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October 28, 2018
False prophets are particularly dangerous because they appear to be genuine. They seemingly have the credentials of authority. What are these credentials? Jesus calls them ‘sheep’s clothing’. He said that the false prophets are like wolves in sheep’s clothing. When the shepherd watched his flocks upon the hillside, his garment was a sheepskin, worn with the skin outside and the fleece inside. But a man might wear a shepherd’s dress and still not be a shepherd.
The prophets had acquired a conventional dress. Elijah had a mantle, and that mantle had been a hairy cloak. That sheepskin mantle had become the uniform of the prophets, just as the Greek philosophers had worn the philosopher’s robe. It was by that mantle that the prophet could be distinguished from other men. But sometimes that garb was worn by those who had no right to wear it, for Zechariah in his picture of the great days to come says, “Neither shall they wear a rough garment to deceive. There were those who wore a prophet’s cloak, but who lived anything but a prophet’s life.”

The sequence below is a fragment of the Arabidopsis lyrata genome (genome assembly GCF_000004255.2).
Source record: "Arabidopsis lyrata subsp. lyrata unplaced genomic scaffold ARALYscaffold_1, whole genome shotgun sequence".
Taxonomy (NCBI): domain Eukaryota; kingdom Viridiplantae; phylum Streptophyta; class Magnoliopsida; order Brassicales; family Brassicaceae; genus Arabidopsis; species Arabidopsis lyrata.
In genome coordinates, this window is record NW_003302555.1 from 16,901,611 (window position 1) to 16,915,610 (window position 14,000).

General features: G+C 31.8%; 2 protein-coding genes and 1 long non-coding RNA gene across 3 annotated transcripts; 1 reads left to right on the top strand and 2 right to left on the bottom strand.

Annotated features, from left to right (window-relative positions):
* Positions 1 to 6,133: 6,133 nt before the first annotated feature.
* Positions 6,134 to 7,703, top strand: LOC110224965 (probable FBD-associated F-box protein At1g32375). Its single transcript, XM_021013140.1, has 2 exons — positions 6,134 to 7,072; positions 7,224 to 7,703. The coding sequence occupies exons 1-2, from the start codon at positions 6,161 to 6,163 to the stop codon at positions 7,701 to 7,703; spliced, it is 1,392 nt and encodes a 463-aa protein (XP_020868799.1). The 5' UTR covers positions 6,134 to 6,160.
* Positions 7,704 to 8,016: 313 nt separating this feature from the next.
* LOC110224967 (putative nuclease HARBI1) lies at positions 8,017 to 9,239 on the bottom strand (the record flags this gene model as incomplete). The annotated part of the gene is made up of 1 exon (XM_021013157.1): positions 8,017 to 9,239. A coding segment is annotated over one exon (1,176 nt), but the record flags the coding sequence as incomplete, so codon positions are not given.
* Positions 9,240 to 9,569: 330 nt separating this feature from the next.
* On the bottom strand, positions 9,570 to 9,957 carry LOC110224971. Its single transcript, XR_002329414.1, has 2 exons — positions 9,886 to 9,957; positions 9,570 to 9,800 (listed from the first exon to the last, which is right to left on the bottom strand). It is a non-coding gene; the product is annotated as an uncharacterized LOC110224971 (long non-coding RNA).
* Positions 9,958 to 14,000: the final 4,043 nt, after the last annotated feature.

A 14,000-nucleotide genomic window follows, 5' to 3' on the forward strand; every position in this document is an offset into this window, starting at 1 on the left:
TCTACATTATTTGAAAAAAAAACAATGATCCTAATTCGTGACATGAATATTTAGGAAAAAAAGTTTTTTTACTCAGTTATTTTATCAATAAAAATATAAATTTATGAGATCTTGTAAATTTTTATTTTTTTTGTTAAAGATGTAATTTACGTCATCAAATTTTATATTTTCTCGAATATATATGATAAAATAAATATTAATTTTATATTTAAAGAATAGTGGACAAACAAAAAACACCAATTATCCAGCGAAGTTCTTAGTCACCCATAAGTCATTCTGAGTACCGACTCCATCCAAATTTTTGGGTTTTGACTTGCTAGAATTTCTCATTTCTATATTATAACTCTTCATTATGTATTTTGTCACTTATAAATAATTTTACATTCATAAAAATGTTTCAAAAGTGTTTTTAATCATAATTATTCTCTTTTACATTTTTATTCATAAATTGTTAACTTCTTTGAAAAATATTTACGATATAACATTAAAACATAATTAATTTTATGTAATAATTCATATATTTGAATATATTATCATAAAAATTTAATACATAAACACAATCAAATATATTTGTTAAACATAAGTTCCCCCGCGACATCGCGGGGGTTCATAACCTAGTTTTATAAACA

The outward forms would incline one to believe these false prophets to be reliable guides. They may wear a distinctive garb which sets them apart as leaders. They may have the title reverend. They may be men who hold positions of religious leadership. They may well have graduated from a divinity school. Indeed, they might even be seminary professors. Judging on the basis of external indications, we might wrongly assume them to be reliable guides, but we must not evaluate them on such external evidence.
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